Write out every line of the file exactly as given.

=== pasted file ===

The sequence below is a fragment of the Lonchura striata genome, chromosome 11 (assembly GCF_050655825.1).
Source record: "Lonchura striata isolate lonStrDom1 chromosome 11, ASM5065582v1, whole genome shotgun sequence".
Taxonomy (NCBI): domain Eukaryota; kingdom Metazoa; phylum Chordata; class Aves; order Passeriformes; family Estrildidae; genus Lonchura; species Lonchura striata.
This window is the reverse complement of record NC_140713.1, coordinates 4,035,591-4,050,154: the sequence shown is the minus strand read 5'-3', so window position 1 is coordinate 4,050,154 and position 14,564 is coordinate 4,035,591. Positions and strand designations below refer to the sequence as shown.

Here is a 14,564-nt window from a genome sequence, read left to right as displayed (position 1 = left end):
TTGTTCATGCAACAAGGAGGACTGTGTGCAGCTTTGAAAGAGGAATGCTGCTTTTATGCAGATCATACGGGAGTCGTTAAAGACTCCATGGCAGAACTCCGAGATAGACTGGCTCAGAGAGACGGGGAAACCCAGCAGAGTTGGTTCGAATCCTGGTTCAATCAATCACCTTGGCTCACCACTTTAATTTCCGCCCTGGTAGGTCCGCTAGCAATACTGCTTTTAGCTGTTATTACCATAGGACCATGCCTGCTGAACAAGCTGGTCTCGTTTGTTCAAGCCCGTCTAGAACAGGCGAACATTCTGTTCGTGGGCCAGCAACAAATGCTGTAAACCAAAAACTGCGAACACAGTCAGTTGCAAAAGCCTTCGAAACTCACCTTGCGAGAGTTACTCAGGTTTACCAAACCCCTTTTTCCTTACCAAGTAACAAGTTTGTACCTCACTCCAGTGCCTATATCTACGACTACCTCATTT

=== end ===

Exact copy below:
The sequence below is a fragment of the Lonchura striata genome, chromosome 11 (assembly GCF_050655825.1).
Source record: "Lonchura striata isolate lonStrDom1 chromosome 11, ASM5065582v1, whole genome shotgun sequence".
Taxonomy (NCBI): domain Eukaryota; kingdom Metazoa; phylum Chordata; class Aves; order Passeriformes; family Estrildidae; genus Lonchura; species Lonchura striata.
This window is the reverse complement of record NC_140713.1, coordinates 4,035,591-4,050,154: the sequence shown is the minus strand read 5'-3', so window position 1 is coordinate 4,050,154 and position 14,564 is coordinate 4,035,591. Positions and strand designations below refer to the sequence as shown.

Here is a 14,564-nt window from a genome sequence, read left to right as displayed (position 1 = left end):
TTGTTCATGCAACAAGGAGGACTGTGTGCAGCTTTGAAAGAGGAATGCTGCTTTTATGCAGATCATACGGGAGTCGTTAAAGACTCCATGGCAGAACTCCGAGATAGACTGGCTCAGAGAGACGGGGAAACCCAGCAGAGTTGGTTCGAATCCTGGTTCAATCAATCACCTTGGCTCACCACTTTAATTTCCGCCCTGGTAGGTCCGCTAGCAATACTGCTTTTAGCTGTTATTACCATAGGACCATGCCTGCTGAACAAGCTGGTCTCGTTTGTTCAAGCCCGTCTAGAACAGGCGAACATTCTGTTCGTGGGCCAGCAACAAATGCTGTAAACCAAAAACTGCGAACACAGTCAGTTGCAAAAGCCTTCGAAACTCACCTTGCGAGAGTTACTCAGGTTTACCAAACCCCTTTTTCCTTACCAAGTAACAAGTTTGTACCTCACTCCAGTGCCTATATCTACGACTACCTCATTT